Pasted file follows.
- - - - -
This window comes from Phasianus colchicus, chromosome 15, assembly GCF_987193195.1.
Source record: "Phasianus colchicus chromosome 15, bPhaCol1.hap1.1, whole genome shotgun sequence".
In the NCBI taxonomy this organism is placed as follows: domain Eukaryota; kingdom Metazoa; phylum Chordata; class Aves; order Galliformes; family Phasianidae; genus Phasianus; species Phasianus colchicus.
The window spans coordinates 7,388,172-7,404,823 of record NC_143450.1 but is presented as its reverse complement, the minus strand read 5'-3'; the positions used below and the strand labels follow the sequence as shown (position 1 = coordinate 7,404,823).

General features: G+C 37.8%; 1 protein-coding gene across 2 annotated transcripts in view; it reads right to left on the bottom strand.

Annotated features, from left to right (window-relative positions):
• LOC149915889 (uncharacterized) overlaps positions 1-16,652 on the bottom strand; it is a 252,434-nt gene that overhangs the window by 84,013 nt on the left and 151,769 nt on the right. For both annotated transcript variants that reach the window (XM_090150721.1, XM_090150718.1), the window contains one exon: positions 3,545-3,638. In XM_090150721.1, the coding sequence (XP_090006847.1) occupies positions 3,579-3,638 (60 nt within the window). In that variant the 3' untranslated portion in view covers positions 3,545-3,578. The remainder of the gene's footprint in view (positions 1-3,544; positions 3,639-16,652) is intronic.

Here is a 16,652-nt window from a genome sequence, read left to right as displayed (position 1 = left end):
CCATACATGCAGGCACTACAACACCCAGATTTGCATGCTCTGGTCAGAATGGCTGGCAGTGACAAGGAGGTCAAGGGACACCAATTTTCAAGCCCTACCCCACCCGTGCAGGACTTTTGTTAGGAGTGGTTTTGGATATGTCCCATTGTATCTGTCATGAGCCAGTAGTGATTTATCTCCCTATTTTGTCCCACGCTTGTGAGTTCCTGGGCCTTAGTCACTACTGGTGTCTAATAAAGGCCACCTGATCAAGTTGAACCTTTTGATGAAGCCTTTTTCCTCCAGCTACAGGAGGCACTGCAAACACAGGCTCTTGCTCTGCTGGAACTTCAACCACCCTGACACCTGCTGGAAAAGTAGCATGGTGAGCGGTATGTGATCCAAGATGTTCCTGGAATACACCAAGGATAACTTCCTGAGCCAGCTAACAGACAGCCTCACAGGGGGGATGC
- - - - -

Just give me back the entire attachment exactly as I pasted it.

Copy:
This window comes from Phasianus colchicus, chromosome 15, assembly GCF_987193195.1.
Source record: "Phasianus colchicus chromosome 15, bPhaCol1.hap1.1, whole genome shotgun sequence".
In the NCBI taxonomy this organism is placed as follows: domain Eukaryota; kingdom Metazoa; phylum Chordata; class Aves; order Galliformes; family Phasianidae; genus Phasianus; species Phasianus colchicus.
The window spans coordinates 7,388,172-7,404,823 of record NC_143450.1 but is presented as its reverse complement, the minus strand read 5'-3'; the positions used below and the strand labels follow the sequence as shown (position 1 = coordinate 7,404,823).

General features: G+C 37.8%; 1 protein-coding gene across 2 annotated transcripts in view; it reads right to left on the bottom strand.

Annotated features, from left to right (window-relative positions):
• LOC149915889 (uncharacterized) overlaps positions 1-16,652 on the bottom strand; it is a 252,434-nt gene that overhangs the window by 84,013 nt on the left and 151,769 nt on the right. For both annotated transcript variants that reach the window (XM_090150721.1, XM_090150718.1), the window contains one exon: positions 3,545-3,638. In XM_090150721.1, the coding sequence (XP_090006847.1) occupies positions 3,579-3,638 (60 nt within the window). In that variant the 3' untranslated portion in view covers positions 3,545-3,578. The remainder of the gene's footprint in view (positions 1-3,544; positions 3,639-16,652) is intronic.

Here is a 16,652-nt window from a genome sequence, read left to right as displayed (position 1 = left end):
CCATACATGCAGGCACTACAACACCCAGATTTGCATGCTCTGGTCAGAATGGCTGGCAGTGACAAGGAGGTCAAGGGACACCAATTTTCAAGCCCTACCCCACCCGTGCAGGACTTTTGTTAGGAGTGGTTTTGGATATGTCCCATTGTATCTGTCATGAGCCAGTAGTGATTTATCTCCCTATTTTGTCCCACGCTTGTGAGTTCCTGGGCCTTAGTCACTACTGGTGTCTAATAAAGGCCACCTGATCAAGTTGAACCTTTTGATGAAGCCTTTTTCCTCCAGCTACAGGAGGCACTGCAAACACAGGCTCTTGCTCTGCTGGAACTTCAACCACCCTGACACCTGCTGGAAAAGTAGCATGGTGAGCGGTATGTGATCCAAGATGTTCCTGGAATACACCAAGGATAACTTCCTGAGCCAGCTAACAGACAGCCTCACAGGGGGGATGC